Extracellular Vesicles Derived from Chimeric Antigen Receptor-T Cells: A Potential Therapy for Cancer

Anat Aharon, Galit Horn, Tali Hana Bar-Lev, Einav Zagagi Yohay, Tova Waks, Maya Levin, Naamit Deshet Unger, Irit Avivi, Anat Globerson Levin

Research output: Contribution to journalArticlepeer-review

23 Scopus citations


Chimeric antigen receptor (CAR)-T cells are genetically engineered T cells, directed against a tumor-associated antigen. Extracellular vesicles (EVs) derived from CAR-T cells (CAR-T EVs) may preserve CAR-T activity and overcome one of the major obstacles responsible for CAR-T cell failure in patients with solid tumors. This study aimed to compare CAR-T EVs with their parental cells and explore their cell penetration and cytotoxic activity. Anti-HER-2 CARs were stimulated with specific target cells. EVs were isolated from the cell media and characterized for their content and functions. We found that CAR-T EVs contained a mixture of small and large EVs. Stimulated anti-HER-2+ CAR-T EVs expressed lower cytokine levels compared with their parental CAR-T cells (such as interferon gamma). Higher levels of granzyme B were found in CAR-T EVs (≥20 × ) compared with EVs from unstimulated cells (p < 0.001). Anti-HER-2+ CAR-T EVs bound and penetrated specifically into HER-2 expressing target cells. Similar cytotoxic effects measured by caspase-3/7 activity were found in CAR-T cells and their derived EVs. However, while the CAR-T cells induced massive apoptosis during the first 24 h, CAR-T EVs required 60 - 90 h. In summary, CAR-T EVs provide a novel potent immunotherapy approach that may be effective against solid tumors.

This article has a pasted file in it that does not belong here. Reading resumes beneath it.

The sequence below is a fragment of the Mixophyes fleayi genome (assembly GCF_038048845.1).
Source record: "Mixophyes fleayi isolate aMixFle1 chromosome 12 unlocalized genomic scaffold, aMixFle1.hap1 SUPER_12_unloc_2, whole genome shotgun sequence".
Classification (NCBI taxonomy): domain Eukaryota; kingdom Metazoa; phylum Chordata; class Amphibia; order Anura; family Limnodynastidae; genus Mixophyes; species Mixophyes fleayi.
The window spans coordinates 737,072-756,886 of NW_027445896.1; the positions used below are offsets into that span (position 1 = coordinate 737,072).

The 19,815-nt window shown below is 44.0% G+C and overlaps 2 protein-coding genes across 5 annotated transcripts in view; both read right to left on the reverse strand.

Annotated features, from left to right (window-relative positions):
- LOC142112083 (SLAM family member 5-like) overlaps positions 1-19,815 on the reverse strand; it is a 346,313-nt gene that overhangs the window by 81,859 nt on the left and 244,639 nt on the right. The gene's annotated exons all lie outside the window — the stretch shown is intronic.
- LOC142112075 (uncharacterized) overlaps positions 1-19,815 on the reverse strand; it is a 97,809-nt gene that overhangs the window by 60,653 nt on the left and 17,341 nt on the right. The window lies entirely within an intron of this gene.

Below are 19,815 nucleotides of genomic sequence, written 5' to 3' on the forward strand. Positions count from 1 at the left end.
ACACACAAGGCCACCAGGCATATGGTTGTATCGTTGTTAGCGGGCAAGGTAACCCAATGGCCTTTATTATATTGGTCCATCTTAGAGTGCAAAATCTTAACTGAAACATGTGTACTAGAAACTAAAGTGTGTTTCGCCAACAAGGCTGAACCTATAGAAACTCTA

Original languageEnglish
Pages (from-to)1224-1241
Number of pages18
JournalHuman Gene Therapy
Issue number19-20
StatePublished - Oct 2021
Externally publishedYes

Bibliographical note

Publisher Copyright:
© Copyright 2021, by Mary Ann Liebert, Inc., publishers 2021.


  • CAR-T
  • cancer therapy
  • extravesicles
  • immunotherapy
  • nanotherapy


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